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L.A. County fire doubles in size; more homes destroyed; Mt. Wilson threatened [Updated]

151680.ME.0830.Fire.17.RL A fire in the Angeles National Forest that is threatening homes from Acton to Altadena and has killed two firefighters doubled in size to 85,000 acres overnight and destroyed more structures.

The exact number of homes consumed by the Station fire remains unclear, but officials said several homes south of Acton, on the fire's northern flank, were lost last night and this morning. Earlier, 18 homes in the Tujunga Canyon area were lost, but officials expect the number to rise.

More neighborhoods were evacuated overnight as the fire pushed in three directions. Officials said the blaze had not yet burned to the top of Mt. Wilson, where critical communications centers are located, but they said that area remains highly vulnerable. Firefighters remained atop the mountain this morning, trying to protect the TV and radio transmitters. 

"We are making progress. But it is very slow and very dangerous," incident commander Mike Dietrich of the U.S. Forest Service said at a news conference this morning. "We have to wait for the fire to come to us." [Updated at 8:15 a.m.: A previous version of the post misidentified Dietrich as working for the L.A. County Fire Department.]

At the bottom of Mt. Wilson Road early this morning, firefighters bedded down in the ash-flecked open air, the forest pitch black except for the flames lighting ridgelines in the near distance. The head of the fire appeared to be across a broad and deep canyon from the Mt. Wilson compound. 

Smaller flare-ups could be seen closer to the thicket of communications towers alongside the observatory, where five engine crews were posted overnight. 

The blaze already had raced up to the winding stretch of Angeles Crest Highway that leads to Mt. Wilson Road, and the lanes remained barely passable in sections. Road signs had melted, guardrails were burned free of their wood moorings, and the switchbacks were choked with fire-loosened boulders and scorched tree limbs.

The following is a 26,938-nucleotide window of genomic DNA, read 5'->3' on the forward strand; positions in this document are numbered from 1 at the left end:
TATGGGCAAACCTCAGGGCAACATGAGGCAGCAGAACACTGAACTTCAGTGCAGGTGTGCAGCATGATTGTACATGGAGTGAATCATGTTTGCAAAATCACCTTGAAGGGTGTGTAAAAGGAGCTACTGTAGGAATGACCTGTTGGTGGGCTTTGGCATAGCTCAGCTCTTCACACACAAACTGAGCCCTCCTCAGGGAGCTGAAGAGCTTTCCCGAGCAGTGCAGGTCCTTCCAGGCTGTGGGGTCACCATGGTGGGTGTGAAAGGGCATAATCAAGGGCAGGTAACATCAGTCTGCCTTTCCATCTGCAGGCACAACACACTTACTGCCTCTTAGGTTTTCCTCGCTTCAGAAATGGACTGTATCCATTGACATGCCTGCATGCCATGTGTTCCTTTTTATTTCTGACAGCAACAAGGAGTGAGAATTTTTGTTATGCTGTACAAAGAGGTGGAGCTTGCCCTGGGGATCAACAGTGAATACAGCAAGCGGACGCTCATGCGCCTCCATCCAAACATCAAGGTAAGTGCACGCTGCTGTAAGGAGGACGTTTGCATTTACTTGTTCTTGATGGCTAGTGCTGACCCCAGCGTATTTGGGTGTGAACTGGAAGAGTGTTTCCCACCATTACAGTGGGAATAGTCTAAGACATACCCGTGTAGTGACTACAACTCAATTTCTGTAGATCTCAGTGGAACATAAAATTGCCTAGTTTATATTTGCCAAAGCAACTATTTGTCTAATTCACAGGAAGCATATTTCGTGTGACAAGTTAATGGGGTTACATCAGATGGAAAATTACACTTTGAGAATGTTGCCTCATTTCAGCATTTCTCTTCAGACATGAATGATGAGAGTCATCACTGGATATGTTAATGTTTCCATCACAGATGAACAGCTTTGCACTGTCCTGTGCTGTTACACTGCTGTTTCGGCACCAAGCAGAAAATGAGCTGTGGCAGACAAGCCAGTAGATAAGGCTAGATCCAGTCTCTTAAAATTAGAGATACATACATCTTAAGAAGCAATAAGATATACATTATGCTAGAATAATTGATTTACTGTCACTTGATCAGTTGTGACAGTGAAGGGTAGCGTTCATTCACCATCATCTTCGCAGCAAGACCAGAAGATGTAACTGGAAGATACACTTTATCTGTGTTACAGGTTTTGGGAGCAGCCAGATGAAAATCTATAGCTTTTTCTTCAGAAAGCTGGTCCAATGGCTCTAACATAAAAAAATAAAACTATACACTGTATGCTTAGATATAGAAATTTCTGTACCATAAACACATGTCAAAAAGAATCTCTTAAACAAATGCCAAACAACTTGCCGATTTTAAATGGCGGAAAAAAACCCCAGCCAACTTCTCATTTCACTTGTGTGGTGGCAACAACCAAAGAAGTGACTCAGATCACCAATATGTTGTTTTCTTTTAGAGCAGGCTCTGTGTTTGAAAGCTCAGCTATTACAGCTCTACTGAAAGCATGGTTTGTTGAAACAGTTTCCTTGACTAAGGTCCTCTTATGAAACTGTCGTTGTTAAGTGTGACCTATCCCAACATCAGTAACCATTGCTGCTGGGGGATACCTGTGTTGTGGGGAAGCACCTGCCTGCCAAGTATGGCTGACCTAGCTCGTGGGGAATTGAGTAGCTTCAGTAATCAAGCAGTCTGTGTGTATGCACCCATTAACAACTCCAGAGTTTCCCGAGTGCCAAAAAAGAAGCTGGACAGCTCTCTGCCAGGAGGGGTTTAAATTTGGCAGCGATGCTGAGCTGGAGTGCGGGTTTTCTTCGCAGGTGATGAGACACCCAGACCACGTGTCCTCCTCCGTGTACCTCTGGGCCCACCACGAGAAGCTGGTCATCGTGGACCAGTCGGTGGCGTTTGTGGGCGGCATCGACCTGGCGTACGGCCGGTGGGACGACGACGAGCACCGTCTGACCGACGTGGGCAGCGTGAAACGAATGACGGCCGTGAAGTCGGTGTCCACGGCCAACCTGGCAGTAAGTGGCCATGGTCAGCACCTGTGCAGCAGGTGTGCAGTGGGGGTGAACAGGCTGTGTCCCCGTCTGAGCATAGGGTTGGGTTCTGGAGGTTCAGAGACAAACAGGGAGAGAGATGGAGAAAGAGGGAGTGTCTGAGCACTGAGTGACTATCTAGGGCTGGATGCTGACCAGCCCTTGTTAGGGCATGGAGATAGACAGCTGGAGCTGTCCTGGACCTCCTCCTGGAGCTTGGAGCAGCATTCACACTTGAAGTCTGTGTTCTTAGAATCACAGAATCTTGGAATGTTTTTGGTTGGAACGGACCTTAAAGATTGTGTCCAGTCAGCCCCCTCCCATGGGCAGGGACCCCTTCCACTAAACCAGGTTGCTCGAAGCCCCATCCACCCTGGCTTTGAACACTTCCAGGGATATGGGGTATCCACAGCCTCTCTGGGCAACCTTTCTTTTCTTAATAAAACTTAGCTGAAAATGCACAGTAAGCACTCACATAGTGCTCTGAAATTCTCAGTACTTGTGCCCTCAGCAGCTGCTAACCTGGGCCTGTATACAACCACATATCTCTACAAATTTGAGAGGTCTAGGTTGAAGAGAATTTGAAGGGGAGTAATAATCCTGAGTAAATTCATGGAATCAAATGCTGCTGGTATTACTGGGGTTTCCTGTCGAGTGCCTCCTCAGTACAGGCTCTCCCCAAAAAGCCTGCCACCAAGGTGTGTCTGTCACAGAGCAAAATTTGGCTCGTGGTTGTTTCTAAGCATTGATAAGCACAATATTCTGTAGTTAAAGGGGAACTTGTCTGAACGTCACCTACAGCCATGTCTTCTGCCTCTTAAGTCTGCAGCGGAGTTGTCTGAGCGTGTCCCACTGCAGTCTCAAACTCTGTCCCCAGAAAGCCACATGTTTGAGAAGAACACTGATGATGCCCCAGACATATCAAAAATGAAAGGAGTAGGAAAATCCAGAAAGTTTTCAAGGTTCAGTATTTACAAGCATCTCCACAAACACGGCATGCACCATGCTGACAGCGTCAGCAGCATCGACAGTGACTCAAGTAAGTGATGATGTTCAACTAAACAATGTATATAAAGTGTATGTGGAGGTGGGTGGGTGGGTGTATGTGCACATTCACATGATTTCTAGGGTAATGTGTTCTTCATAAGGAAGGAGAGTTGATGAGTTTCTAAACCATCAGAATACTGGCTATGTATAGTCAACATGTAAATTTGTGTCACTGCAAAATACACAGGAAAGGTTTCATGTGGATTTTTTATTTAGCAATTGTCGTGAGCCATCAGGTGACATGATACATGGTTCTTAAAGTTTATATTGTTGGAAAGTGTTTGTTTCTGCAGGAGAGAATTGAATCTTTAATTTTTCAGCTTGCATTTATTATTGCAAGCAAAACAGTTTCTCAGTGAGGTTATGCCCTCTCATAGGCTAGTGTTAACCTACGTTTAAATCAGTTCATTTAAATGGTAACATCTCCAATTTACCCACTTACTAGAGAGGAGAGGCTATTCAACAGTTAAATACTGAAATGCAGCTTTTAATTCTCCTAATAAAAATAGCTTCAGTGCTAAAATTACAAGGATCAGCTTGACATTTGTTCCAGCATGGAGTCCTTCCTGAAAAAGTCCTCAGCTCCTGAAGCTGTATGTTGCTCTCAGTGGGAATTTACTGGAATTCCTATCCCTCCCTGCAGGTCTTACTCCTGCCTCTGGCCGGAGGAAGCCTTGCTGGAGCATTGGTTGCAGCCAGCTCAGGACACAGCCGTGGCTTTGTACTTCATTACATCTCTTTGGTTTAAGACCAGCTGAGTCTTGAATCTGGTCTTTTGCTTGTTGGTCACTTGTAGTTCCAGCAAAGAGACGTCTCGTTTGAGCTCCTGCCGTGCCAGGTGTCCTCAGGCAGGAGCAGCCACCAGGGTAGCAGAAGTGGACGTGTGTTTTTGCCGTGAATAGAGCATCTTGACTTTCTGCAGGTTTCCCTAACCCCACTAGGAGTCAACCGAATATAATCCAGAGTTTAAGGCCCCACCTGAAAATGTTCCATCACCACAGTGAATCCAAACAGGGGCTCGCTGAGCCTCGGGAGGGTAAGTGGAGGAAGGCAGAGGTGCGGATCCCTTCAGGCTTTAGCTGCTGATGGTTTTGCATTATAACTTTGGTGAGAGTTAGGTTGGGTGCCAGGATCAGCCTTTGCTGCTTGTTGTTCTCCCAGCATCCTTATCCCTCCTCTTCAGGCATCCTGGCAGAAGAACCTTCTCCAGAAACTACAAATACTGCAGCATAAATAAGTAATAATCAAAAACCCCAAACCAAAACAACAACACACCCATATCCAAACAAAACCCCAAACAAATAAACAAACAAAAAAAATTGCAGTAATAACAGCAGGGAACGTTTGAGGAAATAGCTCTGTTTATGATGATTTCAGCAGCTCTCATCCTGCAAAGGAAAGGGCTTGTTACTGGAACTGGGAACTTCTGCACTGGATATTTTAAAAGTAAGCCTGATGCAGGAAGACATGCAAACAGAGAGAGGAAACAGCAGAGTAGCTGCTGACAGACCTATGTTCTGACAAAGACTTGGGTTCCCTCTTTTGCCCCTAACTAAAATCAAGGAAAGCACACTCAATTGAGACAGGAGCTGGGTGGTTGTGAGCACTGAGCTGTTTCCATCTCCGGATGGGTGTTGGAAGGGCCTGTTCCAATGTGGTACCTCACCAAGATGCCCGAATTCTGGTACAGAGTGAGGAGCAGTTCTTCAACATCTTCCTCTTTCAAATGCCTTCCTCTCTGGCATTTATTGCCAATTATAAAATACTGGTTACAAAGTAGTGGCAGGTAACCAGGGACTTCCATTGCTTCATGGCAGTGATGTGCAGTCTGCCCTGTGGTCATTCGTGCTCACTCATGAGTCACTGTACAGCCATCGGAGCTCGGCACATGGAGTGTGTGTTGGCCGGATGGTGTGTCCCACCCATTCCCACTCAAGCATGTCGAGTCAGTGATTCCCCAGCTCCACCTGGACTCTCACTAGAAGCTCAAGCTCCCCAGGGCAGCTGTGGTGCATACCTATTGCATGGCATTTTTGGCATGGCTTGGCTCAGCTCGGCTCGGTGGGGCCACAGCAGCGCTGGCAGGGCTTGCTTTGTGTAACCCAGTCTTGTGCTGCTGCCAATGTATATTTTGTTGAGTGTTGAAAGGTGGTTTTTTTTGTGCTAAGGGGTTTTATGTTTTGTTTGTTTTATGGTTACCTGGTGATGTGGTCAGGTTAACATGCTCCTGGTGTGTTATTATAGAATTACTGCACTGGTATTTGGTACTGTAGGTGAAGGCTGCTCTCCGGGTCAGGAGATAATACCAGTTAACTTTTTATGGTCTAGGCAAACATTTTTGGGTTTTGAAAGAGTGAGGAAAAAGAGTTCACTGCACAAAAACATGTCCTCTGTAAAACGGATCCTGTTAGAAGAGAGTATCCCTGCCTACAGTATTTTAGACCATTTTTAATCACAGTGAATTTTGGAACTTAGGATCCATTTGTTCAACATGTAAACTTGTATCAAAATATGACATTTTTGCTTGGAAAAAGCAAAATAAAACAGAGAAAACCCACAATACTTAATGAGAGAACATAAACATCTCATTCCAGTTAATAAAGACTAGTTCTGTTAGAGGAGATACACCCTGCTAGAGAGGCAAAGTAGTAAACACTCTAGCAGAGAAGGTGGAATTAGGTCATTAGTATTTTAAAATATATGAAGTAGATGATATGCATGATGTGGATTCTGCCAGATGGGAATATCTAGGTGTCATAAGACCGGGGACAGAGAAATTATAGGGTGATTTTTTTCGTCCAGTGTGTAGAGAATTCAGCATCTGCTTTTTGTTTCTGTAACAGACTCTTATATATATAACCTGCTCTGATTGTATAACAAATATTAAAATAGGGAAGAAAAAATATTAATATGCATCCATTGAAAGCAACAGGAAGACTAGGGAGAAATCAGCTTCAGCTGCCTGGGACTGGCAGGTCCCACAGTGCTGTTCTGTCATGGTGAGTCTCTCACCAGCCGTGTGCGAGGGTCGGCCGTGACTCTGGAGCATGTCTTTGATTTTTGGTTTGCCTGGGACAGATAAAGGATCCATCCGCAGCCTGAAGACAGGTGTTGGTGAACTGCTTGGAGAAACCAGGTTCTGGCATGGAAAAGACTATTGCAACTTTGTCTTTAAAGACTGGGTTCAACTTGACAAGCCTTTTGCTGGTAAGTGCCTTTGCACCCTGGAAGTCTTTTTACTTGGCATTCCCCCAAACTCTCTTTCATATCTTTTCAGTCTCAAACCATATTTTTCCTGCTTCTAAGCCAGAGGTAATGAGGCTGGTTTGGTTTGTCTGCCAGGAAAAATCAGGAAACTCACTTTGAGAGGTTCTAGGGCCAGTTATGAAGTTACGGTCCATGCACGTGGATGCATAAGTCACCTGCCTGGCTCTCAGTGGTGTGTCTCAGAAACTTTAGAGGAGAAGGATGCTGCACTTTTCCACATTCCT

Two firefighters were killed when they drove off the side of a treacherous road in the Mt. Gleason area, south of Acton, around 2:30 p.m. Sunday, said Los Angeles County Deputy Fire Chief Mike Bryant. They were later identified as Arnaldo Quinones, 35, of Palmdale and Tedmund Hall, 47, of San Bernardino County.

"This accident is tragic," Bryant said, choking up as he spoke Sunday evening. "This is a very difficult time for L.A. County Fire Department and the men and women that serve day in, day out."

More than 12,500 homes were threatened, and 6,600 were under mandatory evacuation orders Sunday night. Eighteen residences have been destroyed, fire officials said, mostly in the Big Tujunga Canyon area.

The fire was 5% contained, officials said, and at least temporarily had eased off in foothill communities from La Cañada Flintridge to Altadena.

Much of Sunday turned into a blistering-hot waiting game for firefighters, who were trying to determine where the fire would move next. Rather than battling the flames in the sheer granite canyons of the interior, with heavy vegetation more than 40 years old in many areas, they cut fire lines near threatened neighborhoods.

"In this rugged, steep terrain, with this brush as thick as it is, we are having difficulties establishing containment lines where we can make a stand," said Capt. Mark Savage, a spokesman for the Los Angeles County Fire Department. "This fire is still very much out of control."

Fire was burning all around Angeles Crest Highway near Mt. Wilson on Sunday evening. Earlier, hand crews cleared brush to protect the historic observatory and critical transmission towers for local television and radio stations.

By 9 p.m. a strike team was positioned to protect the observatory and transmission towers, but the flames had not reached the site at the top of the 5,710-foot peak above Pasadena.

Standing at the base of Mt. Wilson Road, U.S. Forest Service Fuels Battalion Chief Larry Peabody said five fire engines would be at the peak throughout the night. "Their mission is to defend the antennas, the observatory and the buildings," he said Sunday night.